Odd Bedfellows Make a Beautiful Pair: Combining Studio Glass and Classical Furniture
Antiques are an important part of the Kelly and Randy Schrimshers’ daily life and are found throughout their Greek Revival home in Huntsville, AL. Their collecting initially focused on the Classical style of the 1810s, 1820s, and 1830s, seeking museum-quality examples from the major Atlantic port cities of that era: Boston, New York, Philadelphia, and Baltimore. According to Randy, “Everyone loves the colonial material, but once you get bitten by the Classical bug, everything else is dull.”
Surprisingly, the exuberance of form and material found in their furniture ties into another collecting passion: contemporary art glass. As a trial, a few pieces found on vacation were placed on top of the furniture, and they discovered the appeal of mixing these vastly different collecting arenas. Randy and Kelly acknowledge that a benefit of collecting contemporary material is the opportunity to meet the craftspeople, which they find enriching.
The Schrimshers kindly shared a few of their combinations of early-19th-century furniture and studio glass for our readers’ enjoyment. We hope you appreciate the contrasts of material, color, line, and surface. The takeaway here is that we should not be afraid to mix vastly different elements in a contemporary interior. Take a chance, and you will likely be pleased by the conversation created by the contrast!
Perched on top of a c. 1815 card table attributed to the New York firm of Deming & Bulkley, is a monumental glass piece by Stephen Powell (1951–2019), a part of his Teaser series, which the Schrimshers purchased directly from the artist in 2011. He was born in Birmingham, AL, and initially trained as a ceramicist at Centre College in Kentucky and Louisiana State University. He turned to glass in the 1980s and was a prominent figure in the field for nearly four decades. The card table illustrates the energy of Deming & Bulkley’s best work from this period, with movement and whimsy created by the carved dolphins scrolling between the floor and plinth and plinth and top. The use of contrasting gilt and vert antique surface treatments on these elements add to the elegance of the design. The table is flanked by two ebonized and gilt fancy chairs from New York City.
The next pairing represents the coming together of two heavyweights. On top we find a 10-piece Green Glass Seaform Set with Yellow Lip Wraps by the internationally renowned glass artist Dale Chihuly. Dated 2000, the Schrimshers acquired this at auction. Supporting the Seaform Set is an exceptional c. 1825 center table attributed to the New York cabinetmaker Duncan Phyfe. Those who visited the Winter Show in January may have seen this stunner in the booth of New York City dealer Carswell Berlin. One of a group of four tables of this type tied to Phyfe, this spectacular example featured fine gilt decoration over faux-rosewood grained striped maple. The stencil ornamentation on the apron and plinth is enhanced with delicate pen work.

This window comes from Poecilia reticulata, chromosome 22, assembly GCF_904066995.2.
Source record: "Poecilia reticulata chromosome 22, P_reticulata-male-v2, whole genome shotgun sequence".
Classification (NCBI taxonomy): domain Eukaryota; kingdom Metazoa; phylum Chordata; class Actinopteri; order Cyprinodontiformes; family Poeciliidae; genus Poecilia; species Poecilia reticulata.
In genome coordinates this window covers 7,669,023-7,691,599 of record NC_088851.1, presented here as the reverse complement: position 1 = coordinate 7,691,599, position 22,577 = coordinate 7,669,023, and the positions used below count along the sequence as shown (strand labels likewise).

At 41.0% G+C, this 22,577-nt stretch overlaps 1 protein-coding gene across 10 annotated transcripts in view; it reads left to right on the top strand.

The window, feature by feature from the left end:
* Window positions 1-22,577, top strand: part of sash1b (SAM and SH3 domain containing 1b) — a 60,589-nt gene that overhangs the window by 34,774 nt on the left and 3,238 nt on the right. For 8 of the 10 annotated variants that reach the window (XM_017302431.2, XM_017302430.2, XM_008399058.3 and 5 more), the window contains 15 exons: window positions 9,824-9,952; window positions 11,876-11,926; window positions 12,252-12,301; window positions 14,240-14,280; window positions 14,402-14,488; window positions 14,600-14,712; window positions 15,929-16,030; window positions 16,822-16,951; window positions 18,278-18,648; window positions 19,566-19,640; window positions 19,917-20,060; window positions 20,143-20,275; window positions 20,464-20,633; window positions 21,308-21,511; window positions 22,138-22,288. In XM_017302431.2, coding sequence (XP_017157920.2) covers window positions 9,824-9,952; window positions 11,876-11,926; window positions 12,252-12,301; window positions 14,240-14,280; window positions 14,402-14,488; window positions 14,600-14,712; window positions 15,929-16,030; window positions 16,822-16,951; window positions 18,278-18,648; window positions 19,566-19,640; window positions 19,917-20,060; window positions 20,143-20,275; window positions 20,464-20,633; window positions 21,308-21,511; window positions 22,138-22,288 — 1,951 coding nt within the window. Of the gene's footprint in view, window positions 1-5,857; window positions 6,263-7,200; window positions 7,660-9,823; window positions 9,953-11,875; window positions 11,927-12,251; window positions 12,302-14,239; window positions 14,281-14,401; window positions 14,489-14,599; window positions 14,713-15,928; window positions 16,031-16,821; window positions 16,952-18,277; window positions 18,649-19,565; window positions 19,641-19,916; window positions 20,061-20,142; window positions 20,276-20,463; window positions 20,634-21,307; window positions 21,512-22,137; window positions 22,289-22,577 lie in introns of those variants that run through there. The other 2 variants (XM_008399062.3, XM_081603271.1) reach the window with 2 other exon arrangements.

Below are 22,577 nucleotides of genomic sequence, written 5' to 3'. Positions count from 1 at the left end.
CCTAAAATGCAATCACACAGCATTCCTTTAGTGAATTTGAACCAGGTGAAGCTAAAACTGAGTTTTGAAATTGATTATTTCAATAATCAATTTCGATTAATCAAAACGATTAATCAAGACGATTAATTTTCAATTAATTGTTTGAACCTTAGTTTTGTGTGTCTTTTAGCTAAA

A third set joins a Boston card table with “Yellow and Blue Overlap” by John Kiley (2010), a Seattle native whose career as a professional glass artist began in 1992 at the age of 19. He attended the Pilchuck Glass School in Washington and the Penland School of Crafts in North Carolina and is a widely appreciated artist in the contemporary glass community. Purchased through Schantz Gallery in Stockbridge, MA, John Kiley’s spherical work fuses together separate sections allowing the membranes that connect them to serve as passageways for enhanced visual experience. The card table, acquired through Clark Pearce, is attributed to Thomas Seymour, possibly when he was foreman for either James Barker or Isaac Vose between 1816 and 1819. With Seymour’s perfect sense of proportion, the use of accurate Greek and Roman architectural details and the exquisite carving of Thomas Wightman, he set a new standard for American Classical design with this iconic table.
At the Delaware Antiques Show last November, Pearce facilitated the purchase of a pair of Philadelphia paint-decorated klismos chairs. Among the most radical expressions of Classical design in America, this pair, part of a set of ten, are stunning and thoroughly documented. Made for “The Pavilion,” the summer retreat of Major David Lenox and his wife, Tracy Lukens Lenox, on the Delaware River, they were paint-decorated by John Phillip Fondé, the young son of an Italian painter who immigrated to Philadelphia with his family. The Schrimshers’ chairs are currently undergoing conservation, and the example shown here is in the collection of the Philadelphia Museum of Art. Others from the set are at the Metropolitan Museum of Art and the Art Institute of Chicago.
The Decorative Arts Trust thanks the Schrimshers for sharing their private collection with us, and we hope we can visit more private collections in person soon!
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Formerly known as the "blog,” the Bulletin features new research and scholarship, travelogues, book reviews, and museum and gallery exhibitions. The Bulletin complements The Magazine of the Decorative Arts Trust, our biannual members publication.